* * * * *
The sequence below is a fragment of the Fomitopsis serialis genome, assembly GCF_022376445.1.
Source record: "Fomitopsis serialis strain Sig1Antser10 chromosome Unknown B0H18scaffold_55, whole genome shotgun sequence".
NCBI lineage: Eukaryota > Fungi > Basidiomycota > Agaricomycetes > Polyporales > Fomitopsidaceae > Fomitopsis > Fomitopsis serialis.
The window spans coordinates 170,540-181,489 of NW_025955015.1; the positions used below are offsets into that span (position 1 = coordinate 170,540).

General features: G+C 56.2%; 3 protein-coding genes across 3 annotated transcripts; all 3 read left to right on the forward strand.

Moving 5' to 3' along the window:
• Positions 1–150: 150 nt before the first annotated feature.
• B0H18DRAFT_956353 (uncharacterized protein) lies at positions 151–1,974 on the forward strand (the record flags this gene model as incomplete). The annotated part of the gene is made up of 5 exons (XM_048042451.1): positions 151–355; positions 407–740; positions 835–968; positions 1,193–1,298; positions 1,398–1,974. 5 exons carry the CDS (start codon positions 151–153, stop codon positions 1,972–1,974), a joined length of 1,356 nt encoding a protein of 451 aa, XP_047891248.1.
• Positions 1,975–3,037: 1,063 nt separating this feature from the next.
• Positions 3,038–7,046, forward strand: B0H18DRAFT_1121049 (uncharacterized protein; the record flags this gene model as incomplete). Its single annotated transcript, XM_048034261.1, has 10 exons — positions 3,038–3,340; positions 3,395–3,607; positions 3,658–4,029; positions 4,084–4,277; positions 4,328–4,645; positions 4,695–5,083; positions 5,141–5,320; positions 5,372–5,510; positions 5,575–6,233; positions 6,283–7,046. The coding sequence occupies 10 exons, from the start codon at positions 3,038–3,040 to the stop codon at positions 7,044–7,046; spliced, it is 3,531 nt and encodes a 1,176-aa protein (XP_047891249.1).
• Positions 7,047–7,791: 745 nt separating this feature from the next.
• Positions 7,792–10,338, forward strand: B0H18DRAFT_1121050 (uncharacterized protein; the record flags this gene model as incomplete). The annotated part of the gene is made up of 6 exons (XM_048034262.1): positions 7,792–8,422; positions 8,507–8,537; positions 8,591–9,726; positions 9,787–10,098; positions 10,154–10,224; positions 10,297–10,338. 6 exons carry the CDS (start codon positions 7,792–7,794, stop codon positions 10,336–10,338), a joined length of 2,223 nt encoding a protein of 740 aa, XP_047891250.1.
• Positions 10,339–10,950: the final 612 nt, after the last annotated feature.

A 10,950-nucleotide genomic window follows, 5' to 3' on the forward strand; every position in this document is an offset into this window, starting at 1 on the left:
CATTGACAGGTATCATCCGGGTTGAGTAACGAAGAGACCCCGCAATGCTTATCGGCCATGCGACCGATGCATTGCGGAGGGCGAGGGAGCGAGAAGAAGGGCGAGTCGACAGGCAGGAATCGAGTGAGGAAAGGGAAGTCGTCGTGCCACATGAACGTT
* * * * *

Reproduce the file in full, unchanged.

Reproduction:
The sequence below is a fragment of the Fomitopsis serialis genome, assembly GCF_022376445.1.
Source record: "Fomitopsis serialis strain Sig1Antser10 chromosome Unknown B0H18scaffold_55, whole genome shotgun sequence".
NCBI lineage: Eukaryota > Fungi > Basidiomycota > Agaricomycetes > Polyporales > Fomitopsidaceae > Fomitopsis > Fomitopsis serialis.
The window spans coordinates 170,540-181,489 of NW_025955015.1; the positions used below are offsets into that span (position 1 = coordinate 170,540).

General features: G+C 56.2%; 3 protein-coding genes across 3 annotated transcripts; all 3 read left to right on the forward strand.

Moving 5' to 3' along the window:
• Positions 1–150: 150 nt before the first annotated feature.
• B0H18DRAFT_956353 (uncharacterized protein) lies at positions 151–1,974 on the forward strand (the record flags this gene model as incomplete). The annotated part of the gene is made up of 5 exons (XM_048042451.1): positions 151–355; positions 407–740; positions 835–968; positions 1,193–1,298; positions 1,398–1,974. 5 exons carry the CDS (start codon positions 151–153, stop codon positions 1,972–1,974), a joined length of 1,356 nt encoding a protein of 451 aa, XP_047891248.1.
• Positions 1,975–3,037: 1,063 nt separating this feature from the next.
• Positions 3,038–7,046, forward strand: B0H18DRAFT_1121049 (uncharacterized protein; the record flags this gene model as incomplete). Its single annotated transcript, XM_048034261.1, has 10 exons — positions 3,038–3,340; positions 3,395–3,607; positions 3,658–4,029; positions 4,084–4,277; positions 4,328–4,645; positions 4,695–5,083; positions 5,141–5,320; positions 5,372–5,510; positions 5,575–6,233; positions 6,283–7,046. The coding sequence occupies 10 exons, from the start codon at positions 3,038–3,040 to the stop codon at positions 7,044–7,046; spliced, it is 3,531 nt and encodes a 1,176-aa protein (XP_047891249.1).
• Positions 7,047–7,791: 745 nt separating this feature from the next.
• Positions 7,792–10,338, forward strand: B0H18DRAFT_1121050 (uncharacterized protein; the record flags this gene model as incomplete). The annotated part of the gene is made up of 6 exons (XM_048034262.1): positions 7,792–8,422; positions 8,507–8,537; positions 8,591–9,726; positions 9,787–10,098; positions 10,154–10,224; positions 10,297–10,338. 6 exons carry the CDS (start codon positions 7,792–7,794, stop codon positions 10,336–10,338), a joined length of 2,223 nt encoding a protein of 740 aa, XP_047891250.1.
• Positions 10,339–10,950: the final 612 nt, after the last annotated feature.

A 10,950-nucleotide genomic window follows, 5' to 3' on the forward strand; every position in this document is an offset into this window, starting at 1 on the left:
CATTGACAGGTATCATCCGGGTTGAGTAACGAAGAGACCCCGCAATGCTTATCGGCCATGCGACCGATGCATTGCGGAGGGCGAGGGAGCGAGAAGAAGGGCGAGTCGACAGGCAGGAATCGAGTGAGGAAAGGGAAGTCGTCGTGCCACATGAACGTT